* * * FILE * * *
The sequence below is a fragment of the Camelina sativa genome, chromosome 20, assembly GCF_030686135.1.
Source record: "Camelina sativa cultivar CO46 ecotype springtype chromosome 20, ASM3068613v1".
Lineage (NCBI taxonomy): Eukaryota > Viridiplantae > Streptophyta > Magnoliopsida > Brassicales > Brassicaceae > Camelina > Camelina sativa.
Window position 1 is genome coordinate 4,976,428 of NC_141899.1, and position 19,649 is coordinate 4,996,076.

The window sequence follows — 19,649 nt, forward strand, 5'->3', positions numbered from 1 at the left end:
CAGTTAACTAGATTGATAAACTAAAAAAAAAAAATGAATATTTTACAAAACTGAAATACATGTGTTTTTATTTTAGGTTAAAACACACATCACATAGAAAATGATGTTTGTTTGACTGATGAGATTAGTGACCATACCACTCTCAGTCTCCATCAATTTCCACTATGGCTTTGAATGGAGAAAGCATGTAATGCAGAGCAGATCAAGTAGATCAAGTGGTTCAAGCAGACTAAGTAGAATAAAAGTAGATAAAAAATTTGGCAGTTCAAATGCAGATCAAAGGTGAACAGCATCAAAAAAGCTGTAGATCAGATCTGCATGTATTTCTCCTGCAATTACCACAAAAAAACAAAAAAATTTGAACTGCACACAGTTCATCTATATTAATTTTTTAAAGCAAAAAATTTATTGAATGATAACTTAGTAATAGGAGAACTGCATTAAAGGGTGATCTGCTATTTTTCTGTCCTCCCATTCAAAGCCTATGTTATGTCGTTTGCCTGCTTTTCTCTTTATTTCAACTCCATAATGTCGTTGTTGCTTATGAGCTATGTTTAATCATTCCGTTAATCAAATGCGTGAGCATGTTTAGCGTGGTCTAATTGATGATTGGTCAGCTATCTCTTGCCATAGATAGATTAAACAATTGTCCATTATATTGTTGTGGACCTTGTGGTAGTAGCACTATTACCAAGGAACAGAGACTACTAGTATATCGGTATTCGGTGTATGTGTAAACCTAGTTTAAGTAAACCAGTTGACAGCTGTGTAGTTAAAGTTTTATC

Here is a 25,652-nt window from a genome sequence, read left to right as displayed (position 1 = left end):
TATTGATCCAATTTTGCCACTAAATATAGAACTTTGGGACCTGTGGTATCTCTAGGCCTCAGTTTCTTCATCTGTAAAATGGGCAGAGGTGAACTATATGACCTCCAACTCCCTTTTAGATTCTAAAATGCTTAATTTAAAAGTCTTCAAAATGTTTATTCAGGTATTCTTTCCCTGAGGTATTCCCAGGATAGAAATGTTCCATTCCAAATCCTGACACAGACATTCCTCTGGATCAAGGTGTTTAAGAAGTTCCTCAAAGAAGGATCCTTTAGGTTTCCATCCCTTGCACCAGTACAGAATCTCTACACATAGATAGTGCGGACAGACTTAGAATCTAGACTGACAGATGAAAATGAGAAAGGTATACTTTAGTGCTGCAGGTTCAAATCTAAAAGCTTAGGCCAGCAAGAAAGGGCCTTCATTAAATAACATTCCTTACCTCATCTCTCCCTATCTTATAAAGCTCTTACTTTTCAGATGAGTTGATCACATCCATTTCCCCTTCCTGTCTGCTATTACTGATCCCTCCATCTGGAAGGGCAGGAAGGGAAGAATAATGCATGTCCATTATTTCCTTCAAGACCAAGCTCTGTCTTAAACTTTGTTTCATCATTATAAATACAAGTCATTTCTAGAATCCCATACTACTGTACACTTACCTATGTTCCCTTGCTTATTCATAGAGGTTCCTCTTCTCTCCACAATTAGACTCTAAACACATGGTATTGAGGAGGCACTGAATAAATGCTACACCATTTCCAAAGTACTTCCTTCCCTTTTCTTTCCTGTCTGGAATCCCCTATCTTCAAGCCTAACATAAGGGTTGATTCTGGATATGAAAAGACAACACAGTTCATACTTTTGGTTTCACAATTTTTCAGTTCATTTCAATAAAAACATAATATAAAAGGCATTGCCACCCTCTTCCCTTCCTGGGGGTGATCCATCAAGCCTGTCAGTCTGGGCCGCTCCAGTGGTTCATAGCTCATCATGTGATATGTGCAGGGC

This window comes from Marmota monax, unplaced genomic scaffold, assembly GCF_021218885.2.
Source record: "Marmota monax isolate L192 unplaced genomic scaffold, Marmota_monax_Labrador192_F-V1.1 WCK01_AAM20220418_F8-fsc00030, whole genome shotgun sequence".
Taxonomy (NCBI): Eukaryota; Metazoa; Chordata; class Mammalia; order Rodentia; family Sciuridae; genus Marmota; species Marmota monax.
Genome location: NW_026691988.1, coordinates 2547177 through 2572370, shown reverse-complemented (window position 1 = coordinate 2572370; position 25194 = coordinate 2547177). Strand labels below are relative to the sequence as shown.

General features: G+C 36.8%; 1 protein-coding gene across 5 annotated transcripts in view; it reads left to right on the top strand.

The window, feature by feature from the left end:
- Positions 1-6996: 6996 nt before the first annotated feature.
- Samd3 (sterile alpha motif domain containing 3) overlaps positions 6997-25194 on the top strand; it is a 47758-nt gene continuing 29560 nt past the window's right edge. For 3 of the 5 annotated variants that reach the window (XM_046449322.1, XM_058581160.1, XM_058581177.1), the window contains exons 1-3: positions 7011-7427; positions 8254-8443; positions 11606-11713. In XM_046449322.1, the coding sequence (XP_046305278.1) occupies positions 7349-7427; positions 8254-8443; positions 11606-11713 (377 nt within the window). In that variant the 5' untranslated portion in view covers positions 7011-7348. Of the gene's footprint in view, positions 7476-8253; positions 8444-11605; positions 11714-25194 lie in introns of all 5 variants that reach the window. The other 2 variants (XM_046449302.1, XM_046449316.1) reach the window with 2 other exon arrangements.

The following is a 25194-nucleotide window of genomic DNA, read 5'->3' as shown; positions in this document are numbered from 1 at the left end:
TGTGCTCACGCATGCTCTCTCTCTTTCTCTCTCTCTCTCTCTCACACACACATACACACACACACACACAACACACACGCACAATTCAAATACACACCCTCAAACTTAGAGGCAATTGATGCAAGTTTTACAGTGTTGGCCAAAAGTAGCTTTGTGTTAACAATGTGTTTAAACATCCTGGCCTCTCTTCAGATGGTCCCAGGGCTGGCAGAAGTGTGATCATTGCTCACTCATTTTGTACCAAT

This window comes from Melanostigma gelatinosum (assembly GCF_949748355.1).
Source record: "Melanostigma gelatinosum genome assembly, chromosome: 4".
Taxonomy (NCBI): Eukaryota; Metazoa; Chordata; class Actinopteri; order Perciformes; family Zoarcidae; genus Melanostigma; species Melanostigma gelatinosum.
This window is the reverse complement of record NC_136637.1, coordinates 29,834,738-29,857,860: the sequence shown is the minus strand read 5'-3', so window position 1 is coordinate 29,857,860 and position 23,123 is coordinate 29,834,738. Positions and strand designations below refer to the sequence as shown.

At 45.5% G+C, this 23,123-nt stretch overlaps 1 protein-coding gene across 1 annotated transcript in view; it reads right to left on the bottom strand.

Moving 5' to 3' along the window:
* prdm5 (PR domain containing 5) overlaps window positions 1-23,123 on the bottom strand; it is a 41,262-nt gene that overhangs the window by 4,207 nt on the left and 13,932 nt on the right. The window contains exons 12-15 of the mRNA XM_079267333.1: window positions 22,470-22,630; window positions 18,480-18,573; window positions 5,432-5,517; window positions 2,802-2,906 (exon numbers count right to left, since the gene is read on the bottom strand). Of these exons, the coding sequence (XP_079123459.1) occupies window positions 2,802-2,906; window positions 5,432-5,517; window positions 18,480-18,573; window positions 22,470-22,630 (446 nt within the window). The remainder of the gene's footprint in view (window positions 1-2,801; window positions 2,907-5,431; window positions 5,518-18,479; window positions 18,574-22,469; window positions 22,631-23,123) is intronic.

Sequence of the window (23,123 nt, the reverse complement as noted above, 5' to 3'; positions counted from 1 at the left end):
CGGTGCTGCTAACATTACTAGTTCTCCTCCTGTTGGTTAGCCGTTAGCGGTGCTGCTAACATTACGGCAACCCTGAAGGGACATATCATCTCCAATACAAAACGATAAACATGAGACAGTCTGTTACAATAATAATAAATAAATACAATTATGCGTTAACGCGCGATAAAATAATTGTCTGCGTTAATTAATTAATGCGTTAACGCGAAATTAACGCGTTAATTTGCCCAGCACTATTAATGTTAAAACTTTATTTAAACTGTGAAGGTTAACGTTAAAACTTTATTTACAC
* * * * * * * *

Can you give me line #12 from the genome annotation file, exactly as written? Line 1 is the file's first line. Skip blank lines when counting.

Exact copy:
Genome location: NW_026691988.1, coordinates 2547177 through 2572370, shown reverse-complemented (window position 1 = coordinate 2572370; position 25194 = coordinate 2547177). Strand labels below are relative to the sequence as shown.